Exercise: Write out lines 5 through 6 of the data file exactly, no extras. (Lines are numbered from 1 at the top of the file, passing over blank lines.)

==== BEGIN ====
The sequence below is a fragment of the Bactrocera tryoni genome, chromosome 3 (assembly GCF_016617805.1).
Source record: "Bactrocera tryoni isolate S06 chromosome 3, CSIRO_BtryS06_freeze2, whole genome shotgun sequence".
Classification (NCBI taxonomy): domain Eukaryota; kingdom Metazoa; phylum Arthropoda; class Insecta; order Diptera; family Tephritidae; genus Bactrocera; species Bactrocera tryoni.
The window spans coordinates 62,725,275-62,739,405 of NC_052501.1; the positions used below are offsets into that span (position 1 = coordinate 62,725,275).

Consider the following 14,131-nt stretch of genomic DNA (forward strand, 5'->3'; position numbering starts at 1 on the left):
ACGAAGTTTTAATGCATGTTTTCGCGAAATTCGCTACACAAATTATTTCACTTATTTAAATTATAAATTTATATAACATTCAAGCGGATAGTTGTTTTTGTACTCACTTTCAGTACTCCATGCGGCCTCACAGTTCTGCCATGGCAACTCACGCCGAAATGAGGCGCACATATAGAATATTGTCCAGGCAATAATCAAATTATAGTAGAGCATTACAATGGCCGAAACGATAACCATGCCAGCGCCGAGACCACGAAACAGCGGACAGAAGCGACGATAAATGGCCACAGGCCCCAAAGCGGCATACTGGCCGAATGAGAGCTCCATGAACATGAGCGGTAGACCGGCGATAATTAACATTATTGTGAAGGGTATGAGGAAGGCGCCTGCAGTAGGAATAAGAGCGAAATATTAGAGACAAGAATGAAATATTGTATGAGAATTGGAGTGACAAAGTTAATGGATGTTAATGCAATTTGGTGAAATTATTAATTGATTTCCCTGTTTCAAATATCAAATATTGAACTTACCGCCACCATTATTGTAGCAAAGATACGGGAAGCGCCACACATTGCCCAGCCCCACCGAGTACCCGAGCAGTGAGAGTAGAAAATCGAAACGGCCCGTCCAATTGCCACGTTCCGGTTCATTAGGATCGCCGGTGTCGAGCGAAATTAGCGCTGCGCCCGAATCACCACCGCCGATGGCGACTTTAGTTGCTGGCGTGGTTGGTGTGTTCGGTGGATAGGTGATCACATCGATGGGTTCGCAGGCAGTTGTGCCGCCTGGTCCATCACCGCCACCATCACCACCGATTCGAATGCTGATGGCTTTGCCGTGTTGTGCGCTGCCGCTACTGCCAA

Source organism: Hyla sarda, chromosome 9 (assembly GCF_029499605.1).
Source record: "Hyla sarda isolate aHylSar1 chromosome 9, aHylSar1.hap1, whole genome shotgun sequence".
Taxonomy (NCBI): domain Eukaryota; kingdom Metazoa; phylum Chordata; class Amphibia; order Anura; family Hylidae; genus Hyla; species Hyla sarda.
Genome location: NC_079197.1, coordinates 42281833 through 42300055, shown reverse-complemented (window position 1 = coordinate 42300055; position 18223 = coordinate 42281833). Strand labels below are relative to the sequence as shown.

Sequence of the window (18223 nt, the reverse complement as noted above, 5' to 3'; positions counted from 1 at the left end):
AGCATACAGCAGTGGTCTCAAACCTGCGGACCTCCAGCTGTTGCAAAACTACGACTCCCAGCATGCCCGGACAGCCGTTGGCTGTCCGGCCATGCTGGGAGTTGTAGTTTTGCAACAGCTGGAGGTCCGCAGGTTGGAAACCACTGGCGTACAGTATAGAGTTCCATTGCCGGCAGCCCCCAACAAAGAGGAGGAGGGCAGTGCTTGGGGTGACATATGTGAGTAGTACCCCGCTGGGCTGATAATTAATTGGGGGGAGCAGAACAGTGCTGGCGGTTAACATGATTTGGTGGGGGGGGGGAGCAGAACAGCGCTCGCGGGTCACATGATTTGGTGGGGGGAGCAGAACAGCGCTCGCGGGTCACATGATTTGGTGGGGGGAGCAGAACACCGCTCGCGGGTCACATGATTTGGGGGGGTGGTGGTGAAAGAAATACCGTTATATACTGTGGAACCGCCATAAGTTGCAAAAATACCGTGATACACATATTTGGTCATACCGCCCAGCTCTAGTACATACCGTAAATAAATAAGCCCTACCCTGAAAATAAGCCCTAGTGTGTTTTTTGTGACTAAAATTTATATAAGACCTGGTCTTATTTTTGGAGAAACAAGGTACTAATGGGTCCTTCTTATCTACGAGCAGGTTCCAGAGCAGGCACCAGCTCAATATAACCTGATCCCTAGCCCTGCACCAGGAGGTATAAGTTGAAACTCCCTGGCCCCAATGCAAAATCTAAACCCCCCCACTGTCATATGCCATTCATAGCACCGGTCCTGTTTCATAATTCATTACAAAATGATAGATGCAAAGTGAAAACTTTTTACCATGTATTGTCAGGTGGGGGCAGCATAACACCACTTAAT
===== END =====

Consider the following 14,131-nt stretch of genomic DNA (forward strand, 5'->3'; position numbering starts at 1 on the left):
ACGAAGTTTTAATGCATGTTTTCGCGAAATTCGCTACACAAATTATTTCACTTATTTAAATTATAAATTTATATAACATTCAAGCGGATAGTTGTTTTTGTACTCACTTTCAGTACTCCATGCGGCCTCACAGTTCTGCCATGGCAACTCACGCCGAAATGAGGCGCACATATAGAATATTGTCCAGGCAATAATCAAATTATAGTAGAGCATTACAATGGCCGAAACGATAACCATGCCAGCGCCGAGACCACGAAACAGCGGACAGAAGCGACGATAAATGGCCACAGGCCCCAAAGCGGCATACTGGCCGAATGAGAGCTCCATGAACATGAGCGGTAGACCGGCGATAATTAACATTATTGTGAAGGGTATGAGGAAGGCGCCTGCAGTAGGAATAAGAGCGAAATATTAGAGACAAGAATGAAATATTGTATGAGAATTGGAGTGACAAAGTTAATGGATGTTAATGCAATTTGGTGAAATTATTAATTGATTTCCCTGTTTCAAATATCAAATATTGAACTTACCGCCACCATTATTGTAGCAAAGATACGGGAAGCGCCACACATTGCCCAGCCCCACCGAGTACCCGAGCAGTGAGAGTAGAAAATCGAAACGGCCCGTCCAATTGCCACGTTCCGGTTCATTAGGATCGCCGGTGTCGAGCGAAATTAGCGCTGCGCCCGAATCACCACCGCCGATGGCGACTTTAGTTGCTGGCGTGGTTGGTGTGTTCGGTGGATAGGTGATCACATCGATGGGTTCGCAGGCAGTTGTGCCGCCTGGTCCATCACCGCCACCATCACCACCGATTCGAATGCTGATGGCTTTGCCGTGTTGTGCGCTGCCGCTACTGCCAA